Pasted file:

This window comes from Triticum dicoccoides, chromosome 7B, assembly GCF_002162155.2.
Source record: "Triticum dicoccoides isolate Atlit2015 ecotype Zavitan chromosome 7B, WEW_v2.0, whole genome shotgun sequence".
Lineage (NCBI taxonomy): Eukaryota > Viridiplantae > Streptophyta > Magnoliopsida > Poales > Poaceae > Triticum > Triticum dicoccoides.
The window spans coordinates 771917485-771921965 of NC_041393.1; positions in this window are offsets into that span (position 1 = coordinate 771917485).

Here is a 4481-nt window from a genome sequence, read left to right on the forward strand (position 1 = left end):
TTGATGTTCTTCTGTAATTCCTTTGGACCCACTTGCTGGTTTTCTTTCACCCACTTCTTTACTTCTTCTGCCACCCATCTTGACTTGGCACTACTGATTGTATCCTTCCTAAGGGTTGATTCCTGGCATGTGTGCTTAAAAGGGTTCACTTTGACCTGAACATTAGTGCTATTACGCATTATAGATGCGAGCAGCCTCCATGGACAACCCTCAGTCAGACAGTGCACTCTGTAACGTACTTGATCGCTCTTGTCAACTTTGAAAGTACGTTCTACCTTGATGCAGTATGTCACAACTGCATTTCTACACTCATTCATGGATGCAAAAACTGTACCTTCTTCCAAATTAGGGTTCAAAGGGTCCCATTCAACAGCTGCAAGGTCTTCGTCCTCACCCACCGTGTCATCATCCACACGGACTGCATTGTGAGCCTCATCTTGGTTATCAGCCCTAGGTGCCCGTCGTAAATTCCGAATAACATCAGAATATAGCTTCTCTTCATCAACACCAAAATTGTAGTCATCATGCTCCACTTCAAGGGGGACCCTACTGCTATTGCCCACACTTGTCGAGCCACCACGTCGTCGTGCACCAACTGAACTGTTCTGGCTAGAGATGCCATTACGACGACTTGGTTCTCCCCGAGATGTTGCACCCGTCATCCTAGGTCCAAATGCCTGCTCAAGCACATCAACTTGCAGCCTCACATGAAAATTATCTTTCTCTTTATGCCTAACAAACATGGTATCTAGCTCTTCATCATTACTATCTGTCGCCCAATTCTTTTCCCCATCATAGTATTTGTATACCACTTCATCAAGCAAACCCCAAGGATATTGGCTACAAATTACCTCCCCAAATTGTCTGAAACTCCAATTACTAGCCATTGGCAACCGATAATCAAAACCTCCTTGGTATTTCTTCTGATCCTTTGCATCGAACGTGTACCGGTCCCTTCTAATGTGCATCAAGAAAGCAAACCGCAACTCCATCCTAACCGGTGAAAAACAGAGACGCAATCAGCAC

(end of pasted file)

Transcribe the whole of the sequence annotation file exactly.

This window comes from Triticum dicoccoides, chromosome 7B, assembly GCF_002162155.2.
Source record: "Triticum dicoccoides isolate Atlit2015 ecotype Zavitan chromosome 7B, WEW_v2.0, whole genome shotgun sequence".
Lineage (NCBI taxonomy): Eukaryota > Viridiplantae > Streptophyta > Magnoliopsida > Poales > Poaceae > Triticum > Triticum dicoccoides.
The window spans coordinates 771917485-771921965 of NC_041393.1; positions in this window are offsets into that span (position 1 = coordinate 771917485).

Here is a 4481-nt window from a genome sequence, read left to right on the forward strand (position 1 = left end):
TTGATGTTCTTCTGTAATTCCTTTGGACCCACTTGCTGGTTTTCTTTCACCCACTTCTTTACTTCTTCTGCCACCCATCTTGACTTGGCACTACTGATTGTATCCTTCCTAAGGGTTGATTCCTGGCATGTGTGCTTAAAAGGGTTCACTTTGACCTGAACATTAGTGCTATTACGCATTATAGATGCGAGCAGCCTCCATGGACAACCCTCAGTCAGACAGTGCACTCTGTAACGTACTTGATCGCTCTTGTCAACTTTGAAAGTACGTTCTACCTTGATGCAGTATGTCACAACTGCATTTCTACACTCATTCATGGATGCAAAAACTGTACCTTCTTCCAAATTAGGGTTCAAAGGGTCCCATTCAACAGCTGCAAGGTCTTCGTCCTCACCCACCGTGTCATCATCCACACGGACTGCATTGTGAGCCTCATCTTGGTTATCAGCCCTAGGTGCCCGTCGTAAATTCCGAATAACATCAGAATATAGCTTCTCTTCATCAACACCAAAATTGTAGTCATCATGCTCCACTTCAAGGGGGACCCTACTGCTATTGCCCACACTTGTCGAGCCACCACGTCGTCGTGCACCAACTGAACTGTTCTGGCTAGAGATGCCATTACGACGACTTGGTTCTCCCCGAGATGTTGCACCCGTCATCCTAGGTCCAAATGCCTGCTCAAGCACATCAACTTGCAGCCTCACATGAAAATTATCTTTCTCTTTATGCCTAACAAACATGGTATCTAGCTCTTCATCATTACTATCTGTCGCCCAATTCTTTTCCCCATCATAGTATTTGTATACCACTTCATCAAGCAAACCCCAAGGATATTGGCTACAAATTACCTCCCCAAATTGTCTGAAACTCCAATTACTAGCCATTGGCAACCGATAATCAAAACCTCCTTGGTATTTCTTCTGATCCTTTGCATCGAACGTGTACCGGTCCCTTCTAATGTGCATCAAGAAAGCAAACCGCAACTCCATCCTAACCGGTGAAAAACAGAGACGCAATCAGCAC